We posit the problem of participation bias is broader than our one study. We regularly attend talks on CS education where the speaker promotes a particular intervention and shows it worked with a group of students who volunteered to participate in the study. At best, the speaker/researcher notes the possibility of participation bias as part of a “threats to validity” section if participation bias is mentioned at all. Likewise, we worry about research studies in, say, helping to achieve CS for all in primary and secondary education. By limiting their participants being studied to students in their interventions (rather than considering the much larger population of students choosing not to participate in CS), it raises doubts concerning the applicability of lessons learned to the non-participants.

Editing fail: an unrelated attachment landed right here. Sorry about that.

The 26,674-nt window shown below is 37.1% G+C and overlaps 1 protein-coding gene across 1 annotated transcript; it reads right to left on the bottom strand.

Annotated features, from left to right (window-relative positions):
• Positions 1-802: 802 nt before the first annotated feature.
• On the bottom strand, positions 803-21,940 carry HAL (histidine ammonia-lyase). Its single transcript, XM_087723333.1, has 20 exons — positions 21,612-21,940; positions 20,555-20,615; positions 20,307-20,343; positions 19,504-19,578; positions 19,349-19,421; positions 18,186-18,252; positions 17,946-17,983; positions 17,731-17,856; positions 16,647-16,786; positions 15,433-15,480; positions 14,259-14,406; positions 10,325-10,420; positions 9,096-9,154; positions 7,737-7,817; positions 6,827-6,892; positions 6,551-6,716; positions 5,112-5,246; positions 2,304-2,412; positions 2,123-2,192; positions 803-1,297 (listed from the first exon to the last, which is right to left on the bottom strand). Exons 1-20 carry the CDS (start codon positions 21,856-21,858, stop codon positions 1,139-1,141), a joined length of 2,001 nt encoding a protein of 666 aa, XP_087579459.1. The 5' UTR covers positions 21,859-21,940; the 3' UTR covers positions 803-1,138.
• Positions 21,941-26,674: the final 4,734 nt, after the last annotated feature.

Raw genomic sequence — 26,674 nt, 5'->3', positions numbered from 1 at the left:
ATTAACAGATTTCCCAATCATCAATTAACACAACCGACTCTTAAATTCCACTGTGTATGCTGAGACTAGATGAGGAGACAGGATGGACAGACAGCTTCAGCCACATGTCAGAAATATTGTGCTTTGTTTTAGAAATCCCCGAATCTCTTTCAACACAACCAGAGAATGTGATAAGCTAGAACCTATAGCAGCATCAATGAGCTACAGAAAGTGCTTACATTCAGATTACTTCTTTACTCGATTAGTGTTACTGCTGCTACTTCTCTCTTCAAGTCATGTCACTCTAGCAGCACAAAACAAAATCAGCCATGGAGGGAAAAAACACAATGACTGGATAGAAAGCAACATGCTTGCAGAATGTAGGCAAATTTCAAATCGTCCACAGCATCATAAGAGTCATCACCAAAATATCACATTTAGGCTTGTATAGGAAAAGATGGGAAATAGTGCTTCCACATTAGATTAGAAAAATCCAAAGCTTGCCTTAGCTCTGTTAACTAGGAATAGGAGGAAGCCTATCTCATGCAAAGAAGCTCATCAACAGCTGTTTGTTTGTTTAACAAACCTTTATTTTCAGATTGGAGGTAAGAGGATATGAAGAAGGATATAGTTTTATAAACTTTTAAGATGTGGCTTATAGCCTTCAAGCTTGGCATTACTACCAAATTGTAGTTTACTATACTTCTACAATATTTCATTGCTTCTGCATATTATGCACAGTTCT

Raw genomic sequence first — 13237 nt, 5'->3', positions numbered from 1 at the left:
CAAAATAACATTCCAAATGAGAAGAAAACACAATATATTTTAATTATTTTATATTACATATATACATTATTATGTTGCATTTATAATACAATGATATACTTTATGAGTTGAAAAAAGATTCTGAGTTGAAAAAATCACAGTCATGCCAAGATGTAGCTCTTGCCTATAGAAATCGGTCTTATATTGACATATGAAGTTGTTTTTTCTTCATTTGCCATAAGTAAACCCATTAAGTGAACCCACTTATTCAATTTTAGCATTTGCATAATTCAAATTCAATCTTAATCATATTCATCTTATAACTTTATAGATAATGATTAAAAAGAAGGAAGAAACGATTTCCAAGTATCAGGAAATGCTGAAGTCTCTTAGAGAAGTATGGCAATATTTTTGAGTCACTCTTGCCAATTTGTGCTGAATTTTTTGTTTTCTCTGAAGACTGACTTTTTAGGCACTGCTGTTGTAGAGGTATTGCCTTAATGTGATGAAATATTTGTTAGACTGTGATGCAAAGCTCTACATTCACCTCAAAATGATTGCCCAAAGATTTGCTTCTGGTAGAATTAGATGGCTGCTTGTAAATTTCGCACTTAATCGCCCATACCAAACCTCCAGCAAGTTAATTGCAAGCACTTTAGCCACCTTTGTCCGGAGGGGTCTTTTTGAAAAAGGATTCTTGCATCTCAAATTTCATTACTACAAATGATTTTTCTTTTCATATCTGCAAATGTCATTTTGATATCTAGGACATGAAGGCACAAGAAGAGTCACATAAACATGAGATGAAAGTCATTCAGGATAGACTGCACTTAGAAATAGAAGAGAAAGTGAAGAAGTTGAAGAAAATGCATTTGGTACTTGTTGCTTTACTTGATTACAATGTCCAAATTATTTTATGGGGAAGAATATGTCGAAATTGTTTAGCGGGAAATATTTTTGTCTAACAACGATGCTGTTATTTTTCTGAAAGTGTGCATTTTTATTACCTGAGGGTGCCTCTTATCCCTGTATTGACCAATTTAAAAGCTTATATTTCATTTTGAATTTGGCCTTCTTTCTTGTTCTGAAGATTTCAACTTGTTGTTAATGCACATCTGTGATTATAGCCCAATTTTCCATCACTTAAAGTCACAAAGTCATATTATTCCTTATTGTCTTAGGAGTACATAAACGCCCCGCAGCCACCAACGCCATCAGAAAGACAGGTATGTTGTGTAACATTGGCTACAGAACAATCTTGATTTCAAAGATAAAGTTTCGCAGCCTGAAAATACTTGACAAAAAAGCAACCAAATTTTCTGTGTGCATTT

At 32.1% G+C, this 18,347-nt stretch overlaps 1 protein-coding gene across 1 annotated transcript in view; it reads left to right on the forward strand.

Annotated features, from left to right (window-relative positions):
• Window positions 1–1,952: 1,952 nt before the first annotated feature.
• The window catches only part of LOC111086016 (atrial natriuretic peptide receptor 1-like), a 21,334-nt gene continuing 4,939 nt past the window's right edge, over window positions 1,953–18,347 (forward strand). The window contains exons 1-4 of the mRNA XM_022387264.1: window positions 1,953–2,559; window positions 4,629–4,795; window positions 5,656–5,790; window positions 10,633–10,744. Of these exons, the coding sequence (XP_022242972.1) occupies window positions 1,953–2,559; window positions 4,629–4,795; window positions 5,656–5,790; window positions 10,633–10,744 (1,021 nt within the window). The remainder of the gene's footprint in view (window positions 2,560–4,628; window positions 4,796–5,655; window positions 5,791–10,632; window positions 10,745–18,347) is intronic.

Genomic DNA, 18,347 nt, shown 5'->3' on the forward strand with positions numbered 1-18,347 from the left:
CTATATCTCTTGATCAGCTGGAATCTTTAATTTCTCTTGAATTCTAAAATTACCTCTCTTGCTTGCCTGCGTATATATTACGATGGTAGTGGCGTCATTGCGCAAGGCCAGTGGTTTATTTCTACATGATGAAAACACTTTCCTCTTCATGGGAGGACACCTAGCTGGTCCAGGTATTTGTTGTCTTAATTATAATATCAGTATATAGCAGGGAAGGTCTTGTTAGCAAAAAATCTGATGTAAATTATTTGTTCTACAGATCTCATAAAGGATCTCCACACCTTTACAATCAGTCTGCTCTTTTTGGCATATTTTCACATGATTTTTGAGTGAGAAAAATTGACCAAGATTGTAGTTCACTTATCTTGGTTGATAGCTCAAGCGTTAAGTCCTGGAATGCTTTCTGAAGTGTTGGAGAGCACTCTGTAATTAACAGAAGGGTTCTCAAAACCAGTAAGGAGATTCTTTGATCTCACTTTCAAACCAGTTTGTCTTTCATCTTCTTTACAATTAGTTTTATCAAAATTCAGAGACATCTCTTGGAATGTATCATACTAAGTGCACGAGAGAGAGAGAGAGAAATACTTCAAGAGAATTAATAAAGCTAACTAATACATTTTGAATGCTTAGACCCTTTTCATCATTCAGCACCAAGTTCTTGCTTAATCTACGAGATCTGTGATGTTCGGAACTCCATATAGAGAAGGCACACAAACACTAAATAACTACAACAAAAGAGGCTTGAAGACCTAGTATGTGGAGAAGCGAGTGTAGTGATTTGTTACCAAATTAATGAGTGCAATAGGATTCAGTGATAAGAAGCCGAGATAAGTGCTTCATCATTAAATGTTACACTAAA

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Participation Bias in Medicine

The medical community has noted that people who are knowingly being studied behave differently than they would were they not aware they were being studied. Medicine has responded to this “flavor” of participation bias by setting its gold standard of research studies to be those that are randomized double-blind placebo controlled. Neither the researchers nor the participants know whether the participants are in the control group (those who receive the placebo) or the treatment group.